Hand Wringing and Reckoning

We are pleased to announce the winners of the 2016 RCWMS Essay Contest. The theme was “Experiencing White Supremacy.” The first place winner is Danyelle O’Hara of St. Paul, MN, for “Hand Wringing and Reckoning,” which first appeared in our March newsletter, and is republished below. Second place goes to Karen Erlichman of Pacifica, CA for “Layers of White Privilege.” Many thanks to this year’s judges: Marcy Litle, Marcia Rego, and Rebecca Welper. The judges report that they were touched by the thoughtful honesty expressed by all the writers as they tackled this challenging subject. We send our thanks to all who entered our contest!

Hand Wringing and Reckoning
by Danyelle O’Hara

Recently, I was involved in completing a large collaborative report. I edited the full document after coordinating multiple partners to make their contributions. When the product was signed, sealed, and delivered to its final destination, my supervising colleague sent an email to all parties involved in the project thanking them for their contributions. He did not thank or recognize me—publicly or privately—for the key roles I played in producing the report.

I noted the oversight, but I don’t think my colleague did until one of his email recipients sent a “reply all” thanking me. Awkward. Even more awkward was when my colleague made an ineffectual attempt to recover himself by hitting “reply all” to the previous message echoing the thanks to me. If we’d been in a conference room together, I would have crawled under the table.

This kind of thing happens all the time doesn’t it? Spouses, family members, friends, and colleagues—we all sometimes fail to thank the people who do the most.

What also almost always happens for me, a life-long African American woman, when I am on the receiving end of such an experience with a white person in a position of authority, is a chain of events. First, a rush of shame. Indignation and anger invariably come later, but the raw immediate emotion is shame. Next, an almost uncontrollable impulse to assuage the feelings of the person who has slighted me. Mindboggling, but I’m telling this like it is: I take responsibility for ensuring that a person who has forgotten me, ignored me, dissed me, etc. doesn’t feel badly for their behavior.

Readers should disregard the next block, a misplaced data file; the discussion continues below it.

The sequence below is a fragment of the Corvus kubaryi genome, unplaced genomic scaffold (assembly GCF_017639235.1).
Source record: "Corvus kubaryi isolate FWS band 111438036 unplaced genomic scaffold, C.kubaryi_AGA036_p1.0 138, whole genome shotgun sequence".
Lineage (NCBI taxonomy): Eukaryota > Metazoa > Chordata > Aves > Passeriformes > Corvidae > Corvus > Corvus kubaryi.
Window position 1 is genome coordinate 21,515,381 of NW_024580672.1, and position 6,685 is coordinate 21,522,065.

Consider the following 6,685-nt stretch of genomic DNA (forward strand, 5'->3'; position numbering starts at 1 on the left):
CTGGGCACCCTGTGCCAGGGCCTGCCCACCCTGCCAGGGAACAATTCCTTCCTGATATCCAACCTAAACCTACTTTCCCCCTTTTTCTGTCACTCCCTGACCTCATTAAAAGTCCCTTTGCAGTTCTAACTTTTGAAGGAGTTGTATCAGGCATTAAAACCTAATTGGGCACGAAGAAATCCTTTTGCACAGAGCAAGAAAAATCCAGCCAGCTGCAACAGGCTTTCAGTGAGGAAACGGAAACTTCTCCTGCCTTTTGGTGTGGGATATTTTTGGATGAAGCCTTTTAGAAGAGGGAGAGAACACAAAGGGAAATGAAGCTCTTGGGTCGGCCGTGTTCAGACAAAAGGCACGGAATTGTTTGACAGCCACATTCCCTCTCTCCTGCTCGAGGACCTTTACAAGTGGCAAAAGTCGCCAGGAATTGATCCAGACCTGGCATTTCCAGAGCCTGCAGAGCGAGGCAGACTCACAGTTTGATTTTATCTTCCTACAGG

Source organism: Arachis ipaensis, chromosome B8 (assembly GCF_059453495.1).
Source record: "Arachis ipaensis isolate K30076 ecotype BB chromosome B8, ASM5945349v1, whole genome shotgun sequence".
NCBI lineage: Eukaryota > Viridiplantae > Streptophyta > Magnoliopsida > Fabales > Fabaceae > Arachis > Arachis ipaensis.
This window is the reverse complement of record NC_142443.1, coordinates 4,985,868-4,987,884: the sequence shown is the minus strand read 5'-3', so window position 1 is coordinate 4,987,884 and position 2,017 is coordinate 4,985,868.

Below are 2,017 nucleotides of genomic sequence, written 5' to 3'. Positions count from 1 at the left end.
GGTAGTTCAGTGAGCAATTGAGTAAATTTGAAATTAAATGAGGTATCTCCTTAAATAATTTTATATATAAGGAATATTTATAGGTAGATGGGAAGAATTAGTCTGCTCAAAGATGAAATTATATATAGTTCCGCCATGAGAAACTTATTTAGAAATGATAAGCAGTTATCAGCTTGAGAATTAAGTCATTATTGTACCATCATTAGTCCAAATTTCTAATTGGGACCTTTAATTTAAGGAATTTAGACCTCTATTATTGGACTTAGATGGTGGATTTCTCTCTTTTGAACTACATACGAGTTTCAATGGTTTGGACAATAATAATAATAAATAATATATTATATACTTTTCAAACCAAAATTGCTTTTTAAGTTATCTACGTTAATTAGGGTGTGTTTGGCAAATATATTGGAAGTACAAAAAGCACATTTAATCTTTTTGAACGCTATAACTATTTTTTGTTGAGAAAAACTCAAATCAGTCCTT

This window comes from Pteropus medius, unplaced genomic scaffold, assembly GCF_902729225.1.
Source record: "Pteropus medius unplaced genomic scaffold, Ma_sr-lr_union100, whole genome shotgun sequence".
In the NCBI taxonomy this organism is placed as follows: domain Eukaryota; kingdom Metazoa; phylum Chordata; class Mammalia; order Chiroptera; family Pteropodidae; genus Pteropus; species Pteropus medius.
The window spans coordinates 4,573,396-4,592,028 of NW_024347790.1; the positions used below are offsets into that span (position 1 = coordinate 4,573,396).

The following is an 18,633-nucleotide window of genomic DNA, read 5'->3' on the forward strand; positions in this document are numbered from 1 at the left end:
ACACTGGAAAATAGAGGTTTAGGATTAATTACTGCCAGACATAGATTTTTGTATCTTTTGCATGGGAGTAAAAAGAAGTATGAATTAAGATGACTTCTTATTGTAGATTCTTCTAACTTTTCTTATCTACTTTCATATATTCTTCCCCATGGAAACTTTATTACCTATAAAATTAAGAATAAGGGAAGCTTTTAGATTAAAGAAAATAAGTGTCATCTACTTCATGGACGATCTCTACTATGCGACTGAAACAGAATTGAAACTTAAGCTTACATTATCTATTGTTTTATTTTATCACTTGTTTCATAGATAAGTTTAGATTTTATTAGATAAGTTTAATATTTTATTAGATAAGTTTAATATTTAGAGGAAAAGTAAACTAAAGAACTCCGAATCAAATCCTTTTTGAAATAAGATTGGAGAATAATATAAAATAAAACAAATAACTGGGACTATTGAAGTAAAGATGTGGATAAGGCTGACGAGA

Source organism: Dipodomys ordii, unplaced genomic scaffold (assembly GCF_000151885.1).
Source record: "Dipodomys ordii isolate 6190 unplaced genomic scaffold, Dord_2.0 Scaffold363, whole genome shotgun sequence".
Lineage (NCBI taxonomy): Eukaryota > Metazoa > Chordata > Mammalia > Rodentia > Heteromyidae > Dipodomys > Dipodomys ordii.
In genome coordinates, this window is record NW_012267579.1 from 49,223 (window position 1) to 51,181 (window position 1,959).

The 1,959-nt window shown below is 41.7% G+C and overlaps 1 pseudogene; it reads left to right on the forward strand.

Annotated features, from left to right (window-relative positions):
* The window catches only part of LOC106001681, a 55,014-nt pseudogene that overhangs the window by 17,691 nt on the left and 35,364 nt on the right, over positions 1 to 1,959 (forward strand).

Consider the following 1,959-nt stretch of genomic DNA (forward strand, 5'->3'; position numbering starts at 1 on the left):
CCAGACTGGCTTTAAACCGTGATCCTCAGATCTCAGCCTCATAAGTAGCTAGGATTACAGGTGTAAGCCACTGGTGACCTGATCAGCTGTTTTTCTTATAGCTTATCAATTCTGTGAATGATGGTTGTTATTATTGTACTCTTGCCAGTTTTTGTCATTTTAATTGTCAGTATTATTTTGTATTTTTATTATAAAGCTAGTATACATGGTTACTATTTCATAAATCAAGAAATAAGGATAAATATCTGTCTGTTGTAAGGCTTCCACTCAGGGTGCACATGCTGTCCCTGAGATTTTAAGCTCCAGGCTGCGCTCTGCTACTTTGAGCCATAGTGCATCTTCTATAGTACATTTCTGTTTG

This time, though, I made a conscious decision to respond differently.

I didn’t count the number of times following the awkward emails that my colleague lauded my excellent work on the report. It came up in every follow-up email and phone contact we had. I felt badly about my colleague’s omission, to be sure, but much more strongly, I felt a resolve to not involve myself in making him feel okay about his shoddy treatment of me. Not rush to his rescue and deliver what he needed from me in the wake of his omission: to know that he wasn’t as bad as his behavior indicated he was. And maybe he wasn’t. But I chose to let him determine that for himself. White people often want me to bail them out of their bad behavior, and I usually do it because I’m conditioned to and because it gets me the response I seek—to be the well-liked and approved-of Negro.

Being a well-liked, approved-of Negro is a painful and ironic requirement in my liberal, nonprofit, philanthropic, social justice, do-gooding, down-with-the-people, challenging oppression, and dismantling racism world. Although we like to talk about “the revolution,” reality is that funding for it comes from mostly white pockets and my standing in the field depends largely on approval from those people. Not always, but often. People of color carry all kinds of burdens for liberal white people to make them feel good about who they are and their place in the world. We carry those burdens because there could be consequences if we don’t. My professional well-being is largely tied to rewards available to me if and when I do my part to uphold the world as my liberal white colleagues want to see it.

I find myself wondering what W.E.B. Dubois would call this particular burden. There’s something reminiscent of the term Dubois dubbed “Double Consciousness,” where black people know what white people are thinking almost as well as we know what we are thinking. This was imperative during slavery to save one’s black ass, literally. The parallel today, because power and resources are so often controlled by white people, is about saving my job, or maintaining access to white-controlled opportunities. I have to know the white mind in order to navigate the realities they have framed and the resources they control.